The Last Runaway by Tracy Chevalier. I have read other books from Ms. Chevalier and was impressed by her ability to build a sense of time and place and highlight the various struggles women have faced. I was intrigued when I saw that The Last Runaway was a 2013 Ohioana Book Award winner for fiction set in Ohio. As with other titles from Chevalier, you learn a little about quilting along the way. Who knew how important a collection of handmade quilts were for young women looking to marry? The plot revolves around Honor Bright, a Quaker from England, who traveled to Oberlin, Ohio with her sister. When her dear sister dies on route, Honor is forced to rely on strangers in the harsh landscape of 1850 Ohio. She meets a suitable Quaker man; they marry and live at his family’s farm, on the outskirts of town. Almost immediately, Honor becomes aware of runaways navigating their way north in the woods adjacent to the farm. Her upbringing and religious beliefs compel her to join the Underground Railroad network to help runaway slaves escape to freedom. However, her new family strongly objects due to the new Fugitive Slave Act. She is forbidden to help more slaves, but is moved time and again to assist them. Her efforts do not go unnoticed, forcing Honor to make tough decisions about her marriage, her faith and her personal safety. I hope you enjoy this one as much as I.
For those of you who have an e-Reader, enjoy stories about women, and have an interest in history, I would like to recommend “The Book Borrower” by Alice Mattison. A book within a book, this novel’s two storylines center on the friendship of two contemporary women and the labor movement in the 1920’s. I was first attracted by the book’s historical storyline which includes events revolving around a trolley car strike and a heroine fashioned in the image of Emma Goldman. Gussie Lipkin, a working class, Jewish girl becomes involved with the labor movement and actively supports striking trolley car workers. Tragedy occurs when scab workers operate the trolley line; a young girl is killed and Gussie is accused of the crime. The victim is Gussie’s own little sister. Prior to reading “The Book Borrower” I didn’t realize that trolley car strikes in the early 20th century resulted in deaths and hundreds of injuries. I was intrigued by the history lesson, but I found that the long term modern-day friendship of Deborah and Toby held my interest even more.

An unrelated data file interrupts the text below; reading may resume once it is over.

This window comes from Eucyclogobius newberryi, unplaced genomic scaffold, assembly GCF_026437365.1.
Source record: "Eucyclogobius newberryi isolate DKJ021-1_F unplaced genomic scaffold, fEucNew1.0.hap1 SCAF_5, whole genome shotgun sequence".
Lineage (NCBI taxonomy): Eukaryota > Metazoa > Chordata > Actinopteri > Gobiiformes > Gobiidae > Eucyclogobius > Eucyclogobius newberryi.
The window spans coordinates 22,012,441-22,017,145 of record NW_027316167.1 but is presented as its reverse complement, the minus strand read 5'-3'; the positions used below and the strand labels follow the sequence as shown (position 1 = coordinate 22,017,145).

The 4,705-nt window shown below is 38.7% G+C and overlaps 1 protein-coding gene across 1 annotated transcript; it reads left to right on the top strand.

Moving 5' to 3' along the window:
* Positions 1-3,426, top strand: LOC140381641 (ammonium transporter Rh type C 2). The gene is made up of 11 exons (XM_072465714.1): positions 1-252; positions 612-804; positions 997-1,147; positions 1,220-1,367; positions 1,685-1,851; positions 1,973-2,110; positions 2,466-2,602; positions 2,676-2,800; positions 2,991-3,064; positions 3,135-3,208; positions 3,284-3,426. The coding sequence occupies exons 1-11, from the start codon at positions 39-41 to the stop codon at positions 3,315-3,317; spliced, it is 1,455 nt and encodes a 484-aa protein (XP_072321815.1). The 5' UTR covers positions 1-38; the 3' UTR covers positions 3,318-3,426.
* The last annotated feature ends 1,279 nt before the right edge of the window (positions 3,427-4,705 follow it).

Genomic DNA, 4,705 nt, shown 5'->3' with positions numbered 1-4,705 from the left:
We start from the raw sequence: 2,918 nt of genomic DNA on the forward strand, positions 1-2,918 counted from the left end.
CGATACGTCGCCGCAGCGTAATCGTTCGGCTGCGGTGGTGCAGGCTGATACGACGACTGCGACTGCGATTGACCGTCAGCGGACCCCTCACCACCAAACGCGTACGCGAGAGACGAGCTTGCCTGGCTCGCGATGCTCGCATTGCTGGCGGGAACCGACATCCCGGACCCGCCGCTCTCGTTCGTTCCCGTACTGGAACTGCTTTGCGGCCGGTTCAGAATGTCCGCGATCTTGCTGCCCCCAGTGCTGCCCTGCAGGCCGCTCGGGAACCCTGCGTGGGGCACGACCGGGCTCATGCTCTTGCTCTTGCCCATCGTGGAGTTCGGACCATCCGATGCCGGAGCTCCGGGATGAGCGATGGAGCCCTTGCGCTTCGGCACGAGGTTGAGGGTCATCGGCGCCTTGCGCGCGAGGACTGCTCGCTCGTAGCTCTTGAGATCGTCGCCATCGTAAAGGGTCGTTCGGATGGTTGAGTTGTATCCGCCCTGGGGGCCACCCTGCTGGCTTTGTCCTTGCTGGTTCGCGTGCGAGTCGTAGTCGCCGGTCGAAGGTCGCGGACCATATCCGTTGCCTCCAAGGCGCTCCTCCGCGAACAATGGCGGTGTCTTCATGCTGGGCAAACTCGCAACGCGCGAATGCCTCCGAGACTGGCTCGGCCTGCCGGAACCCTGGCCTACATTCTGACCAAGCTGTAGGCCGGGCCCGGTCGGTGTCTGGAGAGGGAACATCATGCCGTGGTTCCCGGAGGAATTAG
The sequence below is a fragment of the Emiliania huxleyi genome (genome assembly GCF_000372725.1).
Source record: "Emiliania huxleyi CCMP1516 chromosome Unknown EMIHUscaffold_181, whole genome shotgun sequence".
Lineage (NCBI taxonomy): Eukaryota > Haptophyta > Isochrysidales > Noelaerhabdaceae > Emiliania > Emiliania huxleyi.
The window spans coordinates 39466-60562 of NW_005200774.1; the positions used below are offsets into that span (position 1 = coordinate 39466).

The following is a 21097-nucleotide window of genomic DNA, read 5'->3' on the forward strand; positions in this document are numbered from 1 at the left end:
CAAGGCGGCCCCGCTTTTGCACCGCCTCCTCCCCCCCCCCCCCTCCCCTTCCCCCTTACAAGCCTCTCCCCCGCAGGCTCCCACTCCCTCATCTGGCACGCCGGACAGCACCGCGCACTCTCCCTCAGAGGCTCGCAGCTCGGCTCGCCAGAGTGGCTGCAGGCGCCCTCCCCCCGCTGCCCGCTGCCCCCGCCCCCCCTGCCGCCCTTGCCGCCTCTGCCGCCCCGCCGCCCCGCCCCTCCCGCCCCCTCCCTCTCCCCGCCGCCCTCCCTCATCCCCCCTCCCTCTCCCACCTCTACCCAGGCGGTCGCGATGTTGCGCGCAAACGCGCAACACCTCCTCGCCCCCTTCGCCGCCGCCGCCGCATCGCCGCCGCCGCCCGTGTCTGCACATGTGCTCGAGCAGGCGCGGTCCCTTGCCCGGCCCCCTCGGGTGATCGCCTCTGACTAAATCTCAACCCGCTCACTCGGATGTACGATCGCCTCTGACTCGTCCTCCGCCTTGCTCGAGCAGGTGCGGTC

The release of three young women held in captivity in Cleveland encourage me to recommend “Room” by Emma Donoghue. If you want to get a better sense of what the three young women in Cleveland might have experienced you will want to read “Room”. The story is told from the perspective of five-year old, Jack, who has lived his entire young life in the “room”. It can be a little difficult to grasp Jack’s storytelling style due to his severely restricted perspective. Ordinary objects and activities take on surreal importance to this boy who knows so little of the real world. The only things that are real to Jack are what the Room contains. I was so moved by the courageous and clever strategies that “Ma” used to protect her son from the horrible truth that they are prisoners; that he was the product of rape. “Ma” works hard to stimulate her son mentally, and alleviate the monotony and hopelessness of their situation. But release and freedom bring new issues and hurdles. For the three young women in Cleveland, the fight has just begun.